‘Medical care’ means any service relating to the protection, maintenance or restoration of the mental health of the person concerned.

Medical care includes services such as counselling, working with children with emotional problems. Dealing with criminals’ behavioural problems or running stress management courses. It does not include supplies of time management services, which are not related to the mental health of the client.

Occupational health services

Pre-employment medicals:

The medicals are taxable. Primarily done so that the employer can make a decision on recruitment.

Post-employment medicals:

Where these are to make sure a person is medically well enough to undertake proposed work activities. Assess whether proposed work could adversely affect their health. And to make recommendations to minimise any risk accordingly or determine whether early retirement on ill-health grounds is appropriate. Then the principal purpose is protecting the health of the individual concerned and the supply is exempt.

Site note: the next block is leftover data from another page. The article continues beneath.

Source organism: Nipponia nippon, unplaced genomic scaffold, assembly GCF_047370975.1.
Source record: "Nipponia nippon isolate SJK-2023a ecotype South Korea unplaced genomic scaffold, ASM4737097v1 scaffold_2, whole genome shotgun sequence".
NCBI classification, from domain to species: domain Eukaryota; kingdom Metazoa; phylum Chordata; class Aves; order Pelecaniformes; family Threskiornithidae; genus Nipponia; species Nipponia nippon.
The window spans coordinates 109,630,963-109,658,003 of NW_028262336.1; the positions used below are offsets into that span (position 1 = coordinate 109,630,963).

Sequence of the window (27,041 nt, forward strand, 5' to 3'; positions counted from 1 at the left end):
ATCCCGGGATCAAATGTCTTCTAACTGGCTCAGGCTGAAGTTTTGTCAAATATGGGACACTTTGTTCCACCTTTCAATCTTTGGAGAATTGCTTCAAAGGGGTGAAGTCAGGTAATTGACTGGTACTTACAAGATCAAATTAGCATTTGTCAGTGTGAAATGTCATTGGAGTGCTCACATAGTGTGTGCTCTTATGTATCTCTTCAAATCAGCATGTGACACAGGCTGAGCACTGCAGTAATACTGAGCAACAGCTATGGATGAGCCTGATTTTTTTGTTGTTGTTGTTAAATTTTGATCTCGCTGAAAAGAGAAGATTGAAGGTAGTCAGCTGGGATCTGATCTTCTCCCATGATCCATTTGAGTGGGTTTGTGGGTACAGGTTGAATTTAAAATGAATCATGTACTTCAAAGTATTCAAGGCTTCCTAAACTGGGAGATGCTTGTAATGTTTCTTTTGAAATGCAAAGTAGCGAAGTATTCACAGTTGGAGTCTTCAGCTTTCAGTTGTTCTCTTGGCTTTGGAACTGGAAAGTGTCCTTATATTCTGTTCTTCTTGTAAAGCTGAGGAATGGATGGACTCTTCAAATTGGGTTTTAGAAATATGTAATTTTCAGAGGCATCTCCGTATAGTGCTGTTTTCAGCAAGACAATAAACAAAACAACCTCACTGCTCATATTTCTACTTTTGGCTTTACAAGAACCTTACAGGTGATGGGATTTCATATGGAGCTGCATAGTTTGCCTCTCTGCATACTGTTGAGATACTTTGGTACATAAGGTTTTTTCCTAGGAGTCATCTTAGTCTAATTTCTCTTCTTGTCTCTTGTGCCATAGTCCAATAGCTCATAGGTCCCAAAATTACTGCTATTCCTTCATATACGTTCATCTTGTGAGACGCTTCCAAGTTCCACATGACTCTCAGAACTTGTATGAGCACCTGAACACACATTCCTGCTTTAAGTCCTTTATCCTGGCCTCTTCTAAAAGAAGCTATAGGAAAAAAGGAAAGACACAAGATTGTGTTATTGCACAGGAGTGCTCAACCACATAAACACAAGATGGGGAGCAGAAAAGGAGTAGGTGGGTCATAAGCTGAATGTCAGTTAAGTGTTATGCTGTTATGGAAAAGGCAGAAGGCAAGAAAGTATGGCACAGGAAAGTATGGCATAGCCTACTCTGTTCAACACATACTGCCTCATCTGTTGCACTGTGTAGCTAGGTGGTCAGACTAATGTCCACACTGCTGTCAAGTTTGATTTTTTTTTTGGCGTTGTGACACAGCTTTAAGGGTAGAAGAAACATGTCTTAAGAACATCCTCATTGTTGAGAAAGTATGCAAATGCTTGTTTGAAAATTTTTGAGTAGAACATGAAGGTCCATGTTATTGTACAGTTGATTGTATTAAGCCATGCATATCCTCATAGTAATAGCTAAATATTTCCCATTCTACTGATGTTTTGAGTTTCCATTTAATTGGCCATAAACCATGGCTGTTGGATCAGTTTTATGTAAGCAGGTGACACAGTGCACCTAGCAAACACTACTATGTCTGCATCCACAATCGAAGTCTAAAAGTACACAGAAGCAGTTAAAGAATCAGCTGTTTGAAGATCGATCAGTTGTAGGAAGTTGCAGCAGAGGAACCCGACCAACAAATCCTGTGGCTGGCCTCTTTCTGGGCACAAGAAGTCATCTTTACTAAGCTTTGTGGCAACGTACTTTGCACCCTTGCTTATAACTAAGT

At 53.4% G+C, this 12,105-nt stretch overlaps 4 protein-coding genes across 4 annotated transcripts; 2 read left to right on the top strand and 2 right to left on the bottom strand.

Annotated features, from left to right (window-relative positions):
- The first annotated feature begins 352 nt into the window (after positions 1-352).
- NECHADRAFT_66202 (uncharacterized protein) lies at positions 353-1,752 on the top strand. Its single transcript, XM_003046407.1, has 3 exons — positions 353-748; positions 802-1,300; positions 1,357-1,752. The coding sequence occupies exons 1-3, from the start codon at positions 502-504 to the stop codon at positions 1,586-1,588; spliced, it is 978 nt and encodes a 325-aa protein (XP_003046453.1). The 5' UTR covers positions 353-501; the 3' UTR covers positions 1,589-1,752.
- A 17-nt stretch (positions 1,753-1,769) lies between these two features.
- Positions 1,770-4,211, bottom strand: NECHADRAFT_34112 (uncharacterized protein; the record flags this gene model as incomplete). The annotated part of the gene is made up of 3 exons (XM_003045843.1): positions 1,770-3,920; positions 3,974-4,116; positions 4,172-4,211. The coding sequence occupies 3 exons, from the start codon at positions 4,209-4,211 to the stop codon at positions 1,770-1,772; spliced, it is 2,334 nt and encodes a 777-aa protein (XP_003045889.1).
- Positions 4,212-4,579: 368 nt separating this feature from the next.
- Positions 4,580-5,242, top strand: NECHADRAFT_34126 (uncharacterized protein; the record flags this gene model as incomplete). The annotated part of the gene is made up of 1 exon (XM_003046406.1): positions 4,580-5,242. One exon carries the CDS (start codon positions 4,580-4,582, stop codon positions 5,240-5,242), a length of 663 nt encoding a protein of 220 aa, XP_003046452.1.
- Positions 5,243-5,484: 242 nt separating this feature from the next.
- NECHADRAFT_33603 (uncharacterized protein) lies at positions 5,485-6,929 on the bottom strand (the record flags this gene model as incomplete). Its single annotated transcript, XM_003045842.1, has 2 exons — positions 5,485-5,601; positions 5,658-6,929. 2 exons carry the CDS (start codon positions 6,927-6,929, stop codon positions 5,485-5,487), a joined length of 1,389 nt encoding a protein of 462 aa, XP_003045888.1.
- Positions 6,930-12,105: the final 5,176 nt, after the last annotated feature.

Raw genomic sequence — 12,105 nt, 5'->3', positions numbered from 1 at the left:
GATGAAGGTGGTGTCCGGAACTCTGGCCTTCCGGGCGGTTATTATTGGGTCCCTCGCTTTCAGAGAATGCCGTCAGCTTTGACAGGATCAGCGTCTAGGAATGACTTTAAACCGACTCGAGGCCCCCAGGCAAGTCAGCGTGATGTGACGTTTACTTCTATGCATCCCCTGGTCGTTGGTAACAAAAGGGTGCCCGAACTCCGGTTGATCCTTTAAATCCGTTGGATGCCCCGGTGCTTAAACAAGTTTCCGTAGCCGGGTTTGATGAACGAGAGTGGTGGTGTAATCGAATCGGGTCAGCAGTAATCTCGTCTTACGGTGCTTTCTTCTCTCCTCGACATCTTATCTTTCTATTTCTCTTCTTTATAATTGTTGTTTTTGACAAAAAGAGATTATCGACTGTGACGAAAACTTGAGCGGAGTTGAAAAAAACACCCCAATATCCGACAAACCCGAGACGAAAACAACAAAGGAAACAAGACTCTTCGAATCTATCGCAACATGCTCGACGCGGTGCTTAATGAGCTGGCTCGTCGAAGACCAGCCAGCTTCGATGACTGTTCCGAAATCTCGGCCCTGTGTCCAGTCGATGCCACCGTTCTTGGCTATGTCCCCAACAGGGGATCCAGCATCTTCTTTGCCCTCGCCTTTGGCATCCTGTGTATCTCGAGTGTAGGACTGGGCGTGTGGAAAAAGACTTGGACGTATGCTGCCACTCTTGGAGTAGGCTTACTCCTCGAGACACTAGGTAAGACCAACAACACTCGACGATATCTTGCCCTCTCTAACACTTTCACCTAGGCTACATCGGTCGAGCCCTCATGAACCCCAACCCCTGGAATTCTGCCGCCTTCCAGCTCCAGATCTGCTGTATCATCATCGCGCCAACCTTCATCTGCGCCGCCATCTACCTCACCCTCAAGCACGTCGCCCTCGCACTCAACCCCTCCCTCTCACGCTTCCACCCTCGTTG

In-service health screening:

As the aim is to protect, restore and maintain the health of the individual, they are exempt from VAT.

Risk assessments including advice on ergonomic layouts:

Whilst many are undertaken as a result of statutory health and safety requirements. These are generally not undertaken by health professionals in the exercise of their respective professions. As such they’re taxable whether undertaken by a registered or non-registered health professional.

Training and advice:

This may qualify as an exempt supply of education, but otherwise essentially represents the occupational health provider’s role in promoting and advising on health issues for the purposes of maintaining the good health of the company’s employees. Therefore we consider it exempt as medical care.

Self-employed locums

VAT is charged where self-employed locum doctors that provide services to an employment business. This is only the case when a third party is legally responsible for providing health care. The fact that the locum GPs may be supplied to a prison or other institution where they may not be supervised by any medical staff does not mean that the employment business supplying the locum doctor to the third party is legally responsible for providing healthcare to the final patient.